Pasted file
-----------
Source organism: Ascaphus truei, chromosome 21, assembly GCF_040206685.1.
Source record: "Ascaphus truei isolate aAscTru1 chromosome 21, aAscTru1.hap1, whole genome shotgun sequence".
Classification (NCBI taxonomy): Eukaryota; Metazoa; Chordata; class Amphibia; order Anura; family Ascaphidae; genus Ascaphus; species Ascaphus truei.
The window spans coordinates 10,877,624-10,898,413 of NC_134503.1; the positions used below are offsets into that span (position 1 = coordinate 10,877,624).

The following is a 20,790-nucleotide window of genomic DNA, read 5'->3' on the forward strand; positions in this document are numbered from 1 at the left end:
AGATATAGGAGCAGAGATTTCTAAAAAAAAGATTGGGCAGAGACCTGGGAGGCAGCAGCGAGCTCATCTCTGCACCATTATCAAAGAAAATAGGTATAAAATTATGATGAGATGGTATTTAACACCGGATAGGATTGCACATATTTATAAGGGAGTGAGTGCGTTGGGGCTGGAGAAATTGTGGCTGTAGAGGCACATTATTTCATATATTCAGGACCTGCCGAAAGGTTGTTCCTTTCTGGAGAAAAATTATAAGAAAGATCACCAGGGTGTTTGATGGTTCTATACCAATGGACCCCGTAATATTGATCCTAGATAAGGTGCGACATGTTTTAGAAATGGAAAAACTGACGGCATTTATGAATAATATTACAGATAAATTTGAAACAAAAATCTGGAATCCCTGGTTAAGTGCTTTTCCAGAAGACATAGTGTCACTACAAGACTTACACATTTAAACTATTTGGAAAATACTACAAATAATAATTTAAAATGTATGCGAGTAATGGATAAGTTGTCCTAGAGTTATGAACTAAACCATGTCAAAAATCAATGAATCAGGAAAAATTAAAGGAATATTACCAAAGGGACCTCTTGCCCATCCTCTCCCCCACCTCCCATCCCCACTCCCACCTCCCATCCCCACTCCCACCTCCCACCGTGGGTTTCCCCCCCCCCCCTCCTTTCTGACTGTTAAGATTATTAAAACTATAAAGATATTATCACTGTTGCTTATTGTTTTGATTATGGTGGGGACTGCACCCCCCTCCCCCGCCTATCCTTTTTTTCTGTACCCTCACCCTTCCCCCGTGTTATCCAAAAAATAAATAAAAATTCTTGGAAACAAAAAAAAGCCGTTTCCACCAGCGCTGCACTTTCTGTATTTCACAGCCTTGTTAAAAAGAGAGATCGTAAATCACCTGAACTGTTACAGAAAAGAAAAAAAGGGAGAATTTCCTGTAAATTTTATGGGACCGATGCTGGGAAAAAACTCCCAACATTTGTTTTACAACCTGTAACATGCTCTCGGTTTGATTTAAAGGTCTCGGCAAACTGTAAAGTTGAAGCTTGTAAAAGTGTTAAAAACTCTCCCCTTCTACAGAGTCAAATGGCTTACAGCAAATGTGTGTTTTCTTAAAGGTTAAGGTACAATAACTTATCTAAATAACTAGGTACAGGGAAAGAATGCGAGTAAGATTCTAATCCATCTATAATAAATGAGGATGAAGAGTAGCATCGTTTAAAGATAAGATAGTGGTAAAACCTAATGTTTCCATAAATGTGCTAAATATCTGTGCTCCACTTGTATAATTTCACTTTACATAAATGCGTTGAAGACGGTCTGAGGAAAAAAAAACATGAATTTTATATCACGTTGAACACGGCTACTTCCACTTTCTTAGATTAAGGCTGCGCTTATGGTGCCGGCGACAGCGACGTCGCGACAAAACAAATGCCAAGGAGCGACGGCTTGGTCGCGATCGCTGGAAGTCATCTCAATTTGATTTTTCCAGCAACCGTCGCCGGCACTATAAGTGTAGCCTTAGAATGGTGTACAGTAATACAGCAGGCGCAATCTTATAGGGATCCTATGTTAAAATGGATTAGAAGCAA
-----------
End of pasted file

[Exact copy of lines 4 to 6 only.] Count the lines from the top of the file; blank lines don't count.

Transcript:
The window spans coordinates 10,877,624-10,898,413 of NC_134503.1; the positions used below are offsets into that span (position 1 = coordinate 10,877,624).

The following is a 20,790-nucleotide window of genomic DNA, read 5'->3' on the forward strand; positions in this document are numbered from 1 at the left end:
AGATATAGGAGCAGAGATTTCTAAAAAAAAGATTGGGCAGAGACCTGGGAGGCAGCAGCGAGCTCATCTCTGCACCATTATCAAAGAAAATAGGTATAAAATTATGATGAGATGGTATTTAACACCGGATAGGATTGCACATATTTATAAGGGAGTGAGTGCGTTGGGGCTGGAGAAATTGTGGCTGTAGAGGCACATTATTTCATATATTCAGGACCTGCCGAAAGGTTGTTCCTTTCTGGAGAAAAATTATAAGAAAGATCACCAGGGTGTTTGATGGTTCTATACCAATGGACCCCGTAATATTGATCCTAGATAAGGTGCGACATGTTTTAGAAATGGAAAAACTGACGGCATTTATGAATAATATTACAGATAAATTTGAAACAAAAATCTGGAATCCCTGGTTAAGTGCTTTTCCAGAAGACATAGTGTCACTACAAGACTTACACATTTAAACTATTTGGAAAATACTACAAATAATAATTTAAAATGTATGCGAGTAATGGATAAGTTGTCCTAGAGTTATGAACTAAACCATGTCAAAAATCAATGAATCAGGAAAAATTAAAGGAATATTACCAAAGGGACCTCTTGCCCATCCTCTCCCCCACCTCCCATCCCCACTCCCACCTCCCATCCCCACTCCCACCTCCCACCGTGGGTTTCCCCCCCCCCCCTCCTTTCTGACTGTTAAGATTATTAAAACTATAAAGATATTATCACTGTTGCTTATTGTTTTGATTATGGTGGGGACTGCACCCCCCTCCCCCGCCTATCCTTTTTTTCTGTACCCTCACCCTTCCCCCGTGTTATCCAAAAAATAAATAAAAATTCTTGGAAACAAAAAAAAGCCGTTTCCACCAGCGCTGCACTTTCTGTATTTCACAGCCTTGTTAAAAAGAGAGATCGTAAATCACCTGAACTGTTACAGAAAAGAAAAAAAGGGAGAATTTCCTGTAAATTTTATGGGACCGATGCTGGGAAAAAACTCCCAACATTTGTTTTACAACCTGTAACATGCTCTCGGTTTGATTTAAAGGTCTCGGCAAACTGTAAAGTTGAAGCTTGTAAAAGTGTTAAAAACTCTCCCCTTCTACAGAGTCAAATGGCTTACAGCAAATGTGTGTTTTCTTAAAGGTTAAGGTACAATAACTTATCTAAATAACTAGGTACAGGGAAAGAATGCGAGTAAGATTCTAATCCATCTATAATAAATGAGGATGAAGAGTAGCATCGTTTAAAGATAAGATAGTGGTAAAACCTAATGTTTCCATAAATGTGCTAAATATCTGTGCTCCACTTGTATAATTTCACTTTACATAAATGCGTTGAAGACGGTCTGAGGAAAAAAAAACATGAATTTTATATCACGTTGAACACGGCTACTTCCACTTTCTTAGATTAAGGCTGCGCTTATGGTGCCGGCGACAGCGACGTCGCGACAAAACAAATGCCAAGGAGCGACGGCTTGGTCGCGATCGCTGGAAGTCATCTCAATTTGATTTTTCCAGCAACCGTCGCCGGCACTATAAGTGTAGCCTTAGAATGGTGTACAGTAATACAGCAGGCGCAATCTTATAGGGATCCTATGTTAAAATGGATTAGAAGCAA